“May God be praised in your life. I bear no grudge against those who were used by the adversary of the Church but instead, I pray for them that we should come together to fight the common enemies of the Church.
“My soul goes to men who are wrongly accused and women who are or have been abused. May God heal the wounds of everyone of us in Jesus Name,” he quoted the Pastor as saying.
Press Releases

We are surprised that Fatoyinbo preferred to hide under the claim that the matter happened long ago- Gender Mobile Initiative

We at Gender Mobile have taken cognizance of the decision of the High Court of the Federal Capital Territory which sat in Bwari on Busola Dakolo’s case against Pastor Biodun Fatoyinbo and we condemn in strong terms the totality of the court’s decision.
The court’s refusal to assume jurisdiction on the matter is a monumental concern to the future of our judiciary. Further to this is the award of 1 million naira against Busola which is a decision capable of institutionalizing the culture of silence.
We opine that in a matter of a tort of Intentional Infliction of Emotional Distress- which is indeed a continuous tort by nature & thus an exception to the limitation law, the court’s decision that the matter is out of time does not serve the interest of justice and poorly reflects the spirit of the law in this matter. We expected the court to set in motion a proper adjudicatory process by inviting parties to testify on oath to lead a proper trial aimed at delivering justice in line with its constitutional mandate.
We are also worried and surprised that Fatoyinbo preferred to rather hide under the claim that the matter happened long ago thus failing or refusing to avail himself the opportunity to defend himself once and for all before the court.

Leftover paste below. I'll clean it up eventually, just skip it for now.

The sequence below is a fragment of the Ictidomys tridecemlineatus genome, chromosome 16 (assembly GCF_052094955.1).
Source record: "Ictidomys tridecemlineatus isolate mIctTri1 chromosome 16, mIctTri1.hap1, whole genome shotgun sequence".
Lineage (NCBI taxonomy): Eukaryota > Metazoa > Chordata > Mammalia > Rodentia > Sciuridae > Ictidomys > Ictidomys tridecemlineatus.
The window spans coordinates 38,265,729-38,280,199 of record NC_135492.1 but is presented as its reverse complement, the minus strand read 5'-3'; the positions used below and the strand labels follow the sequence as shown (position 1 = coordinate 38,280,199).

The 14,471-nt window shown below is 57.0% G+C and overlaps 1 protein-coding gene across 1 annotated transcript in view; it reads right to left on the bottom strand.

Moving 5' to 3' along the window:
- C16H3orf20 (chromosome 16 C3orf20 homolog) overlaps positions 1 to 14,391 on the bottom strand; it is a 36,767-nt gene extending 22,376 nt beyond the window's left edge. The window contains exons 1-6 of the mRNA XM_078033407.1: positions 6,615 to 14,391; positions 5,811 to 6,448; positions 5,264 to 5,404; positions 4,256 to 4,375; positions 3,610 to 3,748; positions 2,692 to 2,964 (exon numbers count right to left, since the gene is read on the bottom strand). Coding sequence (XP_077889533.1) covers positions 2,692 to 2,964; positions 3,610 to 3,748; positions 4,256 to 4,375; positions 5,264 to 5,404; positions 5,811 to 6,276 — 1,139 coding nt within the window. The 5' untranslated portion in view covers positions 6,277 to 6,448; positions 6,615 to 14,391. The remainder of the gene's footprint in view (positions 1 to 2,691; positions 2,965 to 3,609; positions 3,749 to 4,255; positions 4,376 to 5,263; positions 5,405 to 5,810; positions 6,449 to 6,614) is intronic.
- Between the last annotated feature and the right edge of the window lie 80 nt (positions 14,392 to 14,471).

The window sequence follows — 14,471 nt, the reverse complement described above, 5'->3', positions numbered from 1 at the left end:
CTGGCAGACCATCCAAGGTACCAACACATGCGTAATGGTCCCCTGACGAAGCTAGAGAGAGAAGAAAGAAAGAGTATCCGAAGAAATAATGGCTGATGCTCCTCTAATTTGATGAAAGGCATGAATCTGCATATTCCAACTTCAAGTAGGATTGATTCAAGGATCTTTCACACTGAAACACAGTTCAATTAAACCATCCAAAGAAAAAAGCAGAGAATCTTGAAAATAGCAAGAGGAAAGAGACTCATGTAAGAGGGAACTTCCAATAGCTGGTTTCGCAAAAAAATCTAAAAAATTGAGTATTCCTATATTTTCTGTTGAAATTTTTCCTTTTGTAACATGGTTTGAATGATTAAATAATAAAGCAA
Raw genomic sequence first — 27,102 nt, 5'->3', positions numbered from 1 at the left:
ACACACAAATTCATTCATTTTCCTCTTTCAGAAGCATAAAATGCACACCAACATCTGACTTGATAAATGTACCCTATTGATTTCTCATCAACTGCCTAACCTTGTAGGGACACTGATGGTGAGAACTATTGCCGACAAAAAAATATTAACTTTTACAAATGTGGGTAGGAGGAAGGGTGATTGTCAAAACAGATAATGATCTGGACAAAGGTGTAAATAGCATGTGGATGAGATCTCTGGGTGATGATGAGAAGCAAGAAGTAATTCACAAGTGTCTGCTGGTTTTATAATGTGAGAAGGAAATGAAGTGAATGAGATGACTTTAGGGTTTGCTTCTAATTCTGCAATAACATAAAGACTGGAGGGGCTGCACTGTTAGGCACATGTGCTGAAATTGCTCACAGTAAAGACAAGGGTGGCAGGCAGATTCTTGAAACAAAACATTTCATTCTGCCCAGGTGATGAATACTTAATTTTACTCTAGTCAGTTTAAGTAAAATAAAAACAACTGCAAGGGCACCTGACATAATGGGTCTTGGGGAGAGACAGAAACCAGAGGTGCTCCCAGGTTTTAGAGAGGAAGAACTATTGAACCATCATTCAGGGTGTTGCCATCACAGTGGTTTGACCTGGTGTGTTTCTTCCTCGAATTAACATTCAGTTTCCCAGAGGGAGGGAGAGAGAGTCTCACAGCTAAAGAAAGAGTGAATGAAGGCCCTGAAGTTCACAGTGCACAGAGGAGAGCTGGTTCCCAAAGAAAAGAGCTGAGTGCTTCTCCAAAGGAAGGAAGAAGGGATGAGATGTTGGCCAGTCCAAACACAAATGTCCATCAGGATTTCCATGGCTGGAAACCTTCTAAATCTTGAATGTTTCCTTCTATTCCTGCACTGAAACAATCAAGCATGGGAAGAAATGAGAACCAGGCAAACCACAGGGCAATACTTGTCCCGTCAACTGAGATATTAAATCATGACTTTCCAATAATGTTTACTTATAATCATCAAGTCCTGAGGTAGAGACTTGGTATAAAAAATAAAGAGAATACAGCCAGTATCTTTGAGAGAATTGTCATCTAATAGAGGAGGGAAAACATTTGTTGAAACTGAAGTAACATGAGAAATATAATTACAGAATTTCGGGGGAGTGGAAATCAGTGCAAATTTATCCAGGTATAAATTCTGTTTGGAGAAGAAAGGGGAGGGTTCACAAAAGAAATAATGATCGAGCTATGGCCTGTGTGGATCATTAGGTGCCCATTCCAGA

His objection that the action is out of time in itself does not attempt to deny the allegation levied against him but rather evades it. Questions are arising, the court is not willing to seek answers to these questions but they cannot be wished away.
We advise Biodun Fatoyinbo not to rejoice as he has not been vindicated yet by the court.
We further advise him to submit himself to a proper trial in court if he is truly convinced of his innocence rather than hide behind technicalities to avoid answering to the substantive claim against him.
For justice to prevail for the sake of the parties involved and the watching world, the real issue of what transpired between Mr Biodun Fatoyinbo and the claimant, Mrs Busola Dakolo, must be allowed to have its full day in court.
Anything short of this is legal dressing and an implicit admission of guilt on the pastor’s part.”
Omowumi Ogunrotimi,
Executive Director,
Gender Mobile Initiative.
Press Releases

PRESS STATEMENT: ‘COZA Pastor, Biodun Fatoyinbo Has Not Been Exonerated’

We have received several calls after the ruling of the high court of the Federal Capital Territory sitting at Bwari this morning seeking our view on the decision of the court, hence, this statement.
The court ruled that the matter is statute-barred because the events that crystallised to the cause of action took place 16 years ago and that the claimant Mrs Busola Dakolo has only six years within which to seek redress in court in line with the statute of limitation.
We are mindful of the decision as delivered by the court, presided over by the Hon. Justice A.O Musa.
We are equally observant of the fact that the Court omitted to address the cause of action, the subject matter of the suit in determining whether it has jurisdiction to entertain the said matter.
While we acknowledge the time of the court, we know in accordance with the Nigerian judicial system that the Court’s decision is not final as it is glaringly contestable.
For all intent and purposes, having seen several sponsored misleading news reports in the media, we are duty-bound to state that the court has not and did not exonerate Biodun Fatoyinbo. As it stands, the substance of the matter has not received any judicial attention.
Biodun Fatoyinbo through his lawyers has only argued that the court should not allow the matter to proceed to trial because it is an event that occurred long ago and hence out of time.
We shall therefore in this circumstance approach a superior court to intervene for a better appreciation, and take a more expansive view of the suit considering that the subject matter is one that is novel in our clime.”